I must admit I didn’t bother experimenting with the Halo thing because like the BT Smart Hubs it appears to be completely locked down and is, I believe locked to using a BT SIM.

      So I bought a cheapo 4G router and a third-party 4G PAYG SIM (80GB per month for £20) which, incidentally, is totally open for the user to set-up as required (Unlike tbe BT kit) and which delivers broadband @ 7-10mbps with do discernible difference to the user than the 50 Mbps service (Actually delivers 37-45 Mbps) provided by BT yielding a saving of £660 a year.

      Incoming calls will in future be directed to either my ancient PAYG Blackberry or another more recent Android PAYG mobile, at no cost to me or callers on a mobile contract with free minutes.And my few outgoing calls will go by PAYG mobile and the mobile broadband “Fail – over” will be the Android PAYG mobile which supports internet tethering.

      Bye, bye BT,… unless the brilliant (?) marketeers can come up with a package which has costs more in keeping with my willingness and ability to pay. I can’t afford to subsidise them any longer.

  19. Avatar photo MountfordD says:

    So BT is facing some credible competition and they don’t like it. Tough. That’s the world of private enterprise. If you want to swim with sharks then be prepared to get eaten. Would love to see BT get taken down a peg or two. Call it retribution for destroying my much loved Plusnet.

    1. Avatar photo JP says:

      Was waiting for someone to highlight Plusnet’s demise – Kudos

  20. Avatar photo Jim says:

    Of course all this smacks of the pot calling the kettle black, it’s hard however when orange and tmobile were allowed to merge. Created a precedent. I am totally against the merger as it will absolutely lead to higher prices. The telecoms market used to be vibrant, you had the independents ie cpw/p4u, you had orange, tmobile, o2, voda and 3. All this competition led to lower prices.

    Now with all this consolidation in the sector virgin merging with o2, orange and tmob creating ee which in turn was bought by bt. The telecoms industry is a cartel

    1. Avatar photo Buggerlugz says:

      This is modern day Britain Jim. What ISN’T a cartel to enable the wealthy to increase their wealth?

  21. Avatar photo Spotify95 says:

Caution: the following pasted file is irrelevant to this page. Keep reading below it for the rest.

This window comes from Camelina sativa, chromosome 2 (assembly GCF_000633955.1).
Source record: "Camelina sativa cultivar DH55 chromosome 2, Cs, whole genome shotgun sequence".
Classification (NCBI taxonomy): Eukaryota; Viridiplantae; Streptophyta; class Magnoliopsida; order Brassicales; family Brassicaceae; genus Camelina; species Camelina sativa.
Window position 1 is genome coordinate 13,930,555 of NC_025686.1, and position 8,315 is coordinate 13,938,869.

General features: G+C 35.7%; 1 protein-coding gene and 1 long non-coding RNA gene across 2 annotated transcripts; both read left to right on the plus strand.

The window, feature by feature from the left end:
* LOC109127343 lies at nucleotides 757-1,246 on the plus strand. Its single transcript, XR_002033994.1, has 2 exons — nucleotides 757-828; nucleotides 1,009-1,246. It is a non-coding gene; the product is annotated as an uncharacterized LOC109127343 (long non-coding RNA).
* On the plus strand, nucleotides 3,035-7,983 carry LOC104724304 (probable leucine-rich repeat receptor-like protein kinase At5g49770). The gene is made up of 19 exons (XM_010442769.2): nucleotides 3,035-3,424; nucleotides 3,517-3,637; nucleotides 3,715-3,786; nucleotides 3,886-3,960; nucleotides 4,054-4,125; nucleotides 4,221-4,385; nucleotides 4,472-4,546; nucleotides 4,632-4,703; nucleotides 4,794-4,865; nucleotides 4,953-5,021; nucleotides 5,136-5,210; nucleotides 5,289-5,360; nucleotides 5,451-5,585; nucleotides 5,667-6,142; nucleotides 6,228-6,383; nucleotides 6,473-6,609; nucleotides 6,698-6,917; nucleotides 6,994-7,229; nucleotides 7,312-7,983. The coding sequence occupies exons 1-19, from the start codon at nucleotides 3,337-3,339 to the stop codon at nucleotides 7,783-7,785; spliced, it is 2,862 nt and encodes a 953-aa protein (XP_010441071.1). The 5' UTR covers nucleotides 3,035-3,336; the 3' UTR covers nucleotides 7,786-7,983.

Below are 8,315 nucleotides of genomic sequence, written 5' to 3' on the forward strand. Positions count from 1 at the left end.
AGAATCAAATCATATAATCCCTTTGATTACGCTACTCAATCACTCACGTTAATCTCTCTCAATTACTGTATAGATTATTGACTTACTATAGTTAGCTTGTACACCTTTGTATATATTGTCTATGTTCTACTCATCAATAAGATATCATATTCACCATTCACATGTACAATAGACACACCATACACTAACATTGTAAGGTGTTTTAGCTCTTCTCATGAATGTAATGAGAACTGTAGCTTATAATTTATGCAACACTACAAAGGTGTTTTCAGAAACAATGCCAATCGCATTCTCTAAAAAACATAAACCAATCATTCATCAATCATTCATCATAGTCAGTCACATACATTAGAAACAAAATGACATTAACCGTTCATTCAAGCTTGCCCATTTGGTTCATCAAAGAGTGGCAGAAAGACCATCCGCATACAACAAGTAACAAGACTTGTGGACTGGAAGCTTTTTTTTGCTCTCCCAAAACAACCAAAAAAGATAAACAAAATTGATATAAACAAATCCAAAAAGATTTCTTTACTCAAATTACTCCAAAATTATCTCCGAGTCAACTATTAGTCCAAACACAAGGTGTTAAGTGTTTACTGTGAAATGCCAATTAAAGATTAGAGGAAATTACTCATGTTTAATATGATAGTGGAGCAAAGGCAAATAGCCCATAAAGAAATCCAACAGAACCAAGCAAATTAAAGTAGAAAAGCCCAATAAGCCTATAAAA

This is purely because BT, or should I say EE, don’t want anyone to have more mobile frequencies than them and don’t want another mobile network to have greater network coverage either. Complete BS.
    I’d personally allow the merger to give EE some competition, remember when Orange and T-Mobile merging in 2010?

    1. Avatar photo T says:

      The BT merger is different for all you BT haters. BT wasn’t an independent mobile network when they purchased Orange/T-Mobile (EE). We didn’t lose or gain a network it still remained as 4 players. This merger would see that down to 3 so it’s a different kettle of fish. Either way, why wouldn’t they want to protect themselves that’s literally how businesses live and breathe. BT is to big of a machine to sit still and not chip in with ‘worries’ in the scale of things.

  22. Avatar photo Buggerlugz says:

    Pot, Kettle, Black. springs to mind.

  23. Avatar photo Umreal says:

    oh FFS. BT of course though have been allowed to buy plusnet, get into tv, buy EE (who of course themselves were the result off a merger between Orange and T-mobile) all this while being the same company who own the monopoly on fixed line infrastructure (e.g all the ducts and wires).

    They should be broken up tomorrow just for the sheer temerity of this, that really would lead to better prices for all and more importantly a level playing field.

  24. Avatar photo MikeP says:

    This must be a different BT from the one that’s just been fined for not complying with OfCom rules over contract terms notification, and also charged early contract termination fees to people who hadn’t received those terms. Thereby acting anti-competitively.